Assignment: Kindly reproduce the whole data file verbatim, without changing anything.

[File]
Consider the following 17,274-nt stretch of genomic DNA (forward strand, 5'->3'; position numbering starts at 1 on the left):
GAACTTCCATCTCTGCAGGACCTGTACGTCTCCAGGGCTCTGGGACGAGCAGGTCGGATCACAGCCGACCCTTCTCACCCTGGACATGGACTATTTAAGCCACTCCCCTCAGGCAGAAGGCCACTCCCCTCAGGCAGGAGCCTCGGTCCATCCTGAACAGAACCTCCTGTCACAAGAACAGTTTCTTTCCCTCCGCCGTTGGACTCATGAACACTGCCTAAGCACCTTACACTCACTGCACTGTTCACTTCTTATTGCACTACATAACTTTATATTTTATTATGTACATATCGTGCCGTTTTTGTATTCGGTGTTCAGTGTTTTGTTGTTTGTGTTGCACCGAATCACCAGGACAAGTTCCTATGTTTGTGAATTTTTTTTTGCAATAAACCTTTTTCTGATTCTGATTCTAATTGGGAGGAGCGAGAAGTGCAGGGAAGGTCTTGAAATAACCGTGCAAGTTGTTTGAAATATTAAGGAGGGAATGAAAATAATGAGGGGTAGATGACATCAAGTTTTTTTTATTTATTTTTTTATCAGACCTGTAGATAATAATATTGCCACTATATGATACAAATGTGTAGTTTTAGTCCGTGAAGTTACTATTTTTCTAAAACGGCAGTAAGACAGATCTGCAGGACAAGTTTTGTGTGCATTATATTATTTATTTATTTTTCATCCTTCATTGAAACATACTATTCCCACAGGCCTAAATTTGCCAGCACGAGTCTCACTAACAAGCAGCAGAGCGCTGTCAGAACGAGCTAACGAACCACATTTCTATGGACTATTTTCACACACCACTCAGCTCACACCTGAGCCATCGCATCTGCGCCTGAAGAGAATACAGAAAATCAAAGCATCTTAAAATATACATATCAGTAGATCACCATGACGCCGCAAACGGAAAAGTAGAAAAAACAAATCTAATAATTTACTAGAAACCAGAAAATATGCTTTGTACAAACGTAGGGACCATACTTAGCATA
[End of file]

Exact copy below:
Consider the following 17,274-nt stretch of genomic DNA (forward strand, 5'->3'; position numbering starts at 1 on the left):
GAACTTCCATCTCTGCAGGACCTGTACGTCTCCAGGGCTCTGGGACGAGCAGGTCGGATCACAGCCGACCCTTCTCACCCTGGACATGGACTATTTAAGCCACTCCCCTCAGGCAGAAGGCCACTCCCCTCAGGCAGGAGCCTCGGTCCATCCTGAACAGAACCTCCTGTCACAAGAACAGTTTCTTTCCCTCCGCCGTTGGACTCATGAACACTGCCTAAGCACCTTACACTCACTGCACTGTTCACTTCTTATTGCACTACATAACTTTATATTTTATTATGTACATATCGTGCCGTTTTTGTATTCGGTGTTCAGTGTTTTGTTGTTTGTGTTGCACCGAATCACCAGGACAAGTTCCTATGTTTGTGAATTTTTTTTTGCAATAAACCTTTTTCTGATTCTGATTCTAATTGGGAGGAGCGAGAAGTGCAGGGAAGGTCTTGAAATAACCGTGCAAGTTGTTTGAAATATTAAGGAGGGAATGAAAATAATGAGGGGTAGATGACATCAAGTTTTTTTTATTTATTTTTTTATCAGACCTGTAGATAATAATATTGCCACTATATGATACAAATGTGTAGTTTTAGTCCGTGAAGTTACTATTTTTCTAAAACGGCAGTAAGACAGATCTGCAGGACAAGTTTTGTGTGCATTATATTATTTATTTATTTTTCATCCTTCATTGAAACATACTATTCCCACAGGCCTAAATTTGCCAGCACGAGTCTCACTAACAAGCAGCAGAGCGCTGTCAGAACGAGCTAACGAACCACATTTCTATGGACTATTTTCACACACCACTCAGCTCACACCTGAGCCATCGCATCTGCGCCTGAAGAGAATACAGAAAATCAAAGCATCTTAAAATATACATATCAGTAGATCACCATGACGCCGCAAACGGAAAAGTAGAAAAAACAAATCTAATAATTTACTAGAAACCAGAAAATATGCTTTGTACAAACGTAGGGACCATACTTAGCATA